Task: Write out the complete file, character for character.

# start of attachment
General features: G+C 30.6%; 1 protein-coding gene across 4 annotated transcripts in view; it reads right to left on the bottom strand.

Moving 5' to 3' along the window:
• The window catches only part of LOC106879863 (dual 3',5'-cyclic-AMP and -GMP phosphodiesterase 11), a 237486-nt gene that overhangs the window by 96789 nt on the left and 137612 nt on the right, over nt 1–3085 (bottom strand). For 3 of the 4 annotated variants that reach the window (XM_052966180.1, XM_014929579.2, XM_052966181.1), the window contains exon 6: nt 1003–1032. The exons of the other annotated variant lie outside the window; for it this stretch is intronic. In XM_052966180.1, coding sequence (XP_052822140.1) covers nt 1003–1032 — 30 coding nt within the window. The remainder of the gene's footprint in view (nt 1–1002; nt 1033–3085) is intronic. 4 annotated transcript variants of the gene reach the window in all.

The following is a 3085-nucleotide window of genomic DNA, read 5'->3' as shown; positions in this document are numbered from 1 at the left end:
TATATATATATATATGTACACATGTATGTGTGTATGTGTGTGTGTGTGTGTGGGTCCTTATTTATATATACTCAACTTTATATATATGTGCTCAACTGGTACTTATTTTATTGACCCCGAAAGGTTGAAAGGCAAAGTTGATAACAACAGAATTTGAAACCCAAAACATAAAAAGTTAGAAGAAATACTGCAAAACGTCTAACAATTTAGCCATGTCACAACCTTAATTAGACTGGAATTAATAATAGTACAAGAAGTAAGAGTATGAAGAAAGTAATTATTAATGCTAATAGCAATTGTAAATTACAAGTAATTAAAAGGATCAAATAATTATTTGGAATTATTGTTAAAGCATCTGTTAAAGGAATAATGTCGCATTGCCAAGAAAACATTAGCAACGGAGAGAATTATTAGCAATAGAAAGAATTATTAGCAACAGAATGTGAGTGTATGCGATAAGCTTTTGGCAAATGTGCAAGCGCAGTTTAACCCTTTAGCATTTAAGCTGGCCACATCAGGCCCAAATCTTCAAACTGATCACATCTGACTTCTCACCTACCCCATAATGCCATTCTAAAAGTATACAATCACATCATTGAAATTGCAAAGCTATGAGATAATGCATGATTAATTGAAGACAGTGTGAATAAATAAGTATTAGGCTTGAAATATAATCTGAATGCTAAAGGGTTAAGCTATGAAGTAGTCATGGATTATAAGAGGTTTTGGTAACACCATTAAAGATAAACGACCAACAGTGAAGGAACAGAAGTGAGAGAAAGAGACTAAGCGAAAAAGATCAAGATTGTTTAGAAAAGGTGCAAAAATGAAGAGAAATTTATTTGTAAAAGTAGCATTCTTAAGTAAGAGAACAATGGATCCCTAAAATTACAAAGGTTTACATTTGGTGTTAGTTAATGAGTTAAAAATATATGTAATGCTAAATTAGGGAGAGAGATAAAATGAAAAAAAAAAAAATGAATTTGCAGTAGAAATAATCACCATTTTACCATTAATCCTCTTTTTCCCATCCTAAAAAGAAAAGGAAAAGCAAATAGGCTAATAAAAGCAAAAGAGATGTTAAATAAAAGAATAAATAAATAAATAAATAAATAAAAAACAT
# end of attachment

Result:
General features: G+C 30.6%; 1 protein-coding gene across 4 annotated transcripts in view; it reads right to left on the bottom strand.

Moving 5' to 3' along the window:
• The window catches only part of LOC106879863 (dual 3',5'-cyclic-AMP and -GMP phosphodiesterase 11), a 237486-nt gene that overhangs the window by 96789 nt on the left and 137612 nt on the right, over nt 1–3085 (bottom strand). For 3 of the 4 annotated variants that reach the window (XM_052966180.1, XM_014929579.2, XM_052966181.1), the window contains exon 6: nt 1003–1032. The exons of the other annotated variant lie outside the window; for it this stretch is intronic. In XM_052966180.1, coding sequence (XP_052822140.1) covers nt 1003–1032 — 30 coding nt within the window. The remainder of the gene's footprint in view (nt 1–1002; nt 1033–3085) is intronic. 4 annotated transcript variants of the gene reach the window in all.

The following is a 3085-nucleotide window of genomic DNA, read 5'->3' as shown; positions in this document are numbered from 1 at the left end:
TATATATATATATATGTACACATGTATGTGTGTATGTGTGTGTGTGTGTGTGGGTCCTTATTTATATATACTCAACTTTATATATATGTGCTCAACTGGTACTTATTTTATTGACCCCGAAAGGTTGAAAGGCAAAGTTGATAACAACAGAATTTGAAACCCAAAACATAAAAAGTTAGAAGAAATACTGCAAAACGTCTAACAATTTAGCCATGTCACAACCTTAATTAGACTGGAATTAATAATAGTACAAGAAGTAAGAGTATGAAGAAAGTAATTATTAATGCTAATAGCAATTGTAAATTACAAGTAATTAAAAGGATCAAATAATTATTTGGAATTATTGTTAAAGCATCTGTTAAAGGAATAATGTCGCATTGCCAAGAAAACATTAGCAACGGAGAGAATTATTAGCAATAGAAAGAATTATTAGCAACAGAATGTGAGTGTATGCGATAAGCTTTTGGCAAATGTGCAAGCGCAGTTTAACCCTTTAGCATTTAAGCTGGCCACATCAGGCCCAAATCTTCAAACTGATCACATCTGACTTCTCACCTACCCCATAATGCCATTCTAAAAGTATACAATCACATCATTGAAATTGCAAAGCTATGAGATAATGCATGATTAATTGAAGACAGTGTGAATAAATAAGTATTAGGCTTGAAATATAATCTGAATGCTAAAGGGTTAAGCTATGAAGTAGTCATGGATTATAAGAGGTTTTGGTAACACCATTAAAGATAAACGACCAACAGTGAAGGAACAGAAGTGAGAGAAAGAGACTAAGCGAAAAAGATCAAGATTGTTTAGAAAAGGTGCAAAAATGAAGAGAAATTTATTTGTAAAAGTAGCATTCTTAAGTAAGAGAACAATGGATCCCTAAAATTACAAAGGTTTACATTTGGTGTTAGTTAATGAGTTAAAAATATATGTAATGCTAAATTAGGGAGAGAGATAAAATGAAAAAAAAAAAAATGAATTTGCAGTAGAAATAATCACCATTTTACCATTAATCCTCTTTTTCCCATCCTAAAAAGAAAAGGAAAAGCAAATAGGCTAATAAAAGCAAAAGAGATGTTAAATAAAAGAATAAATAAATAAATAAATAAATAAAAAACAT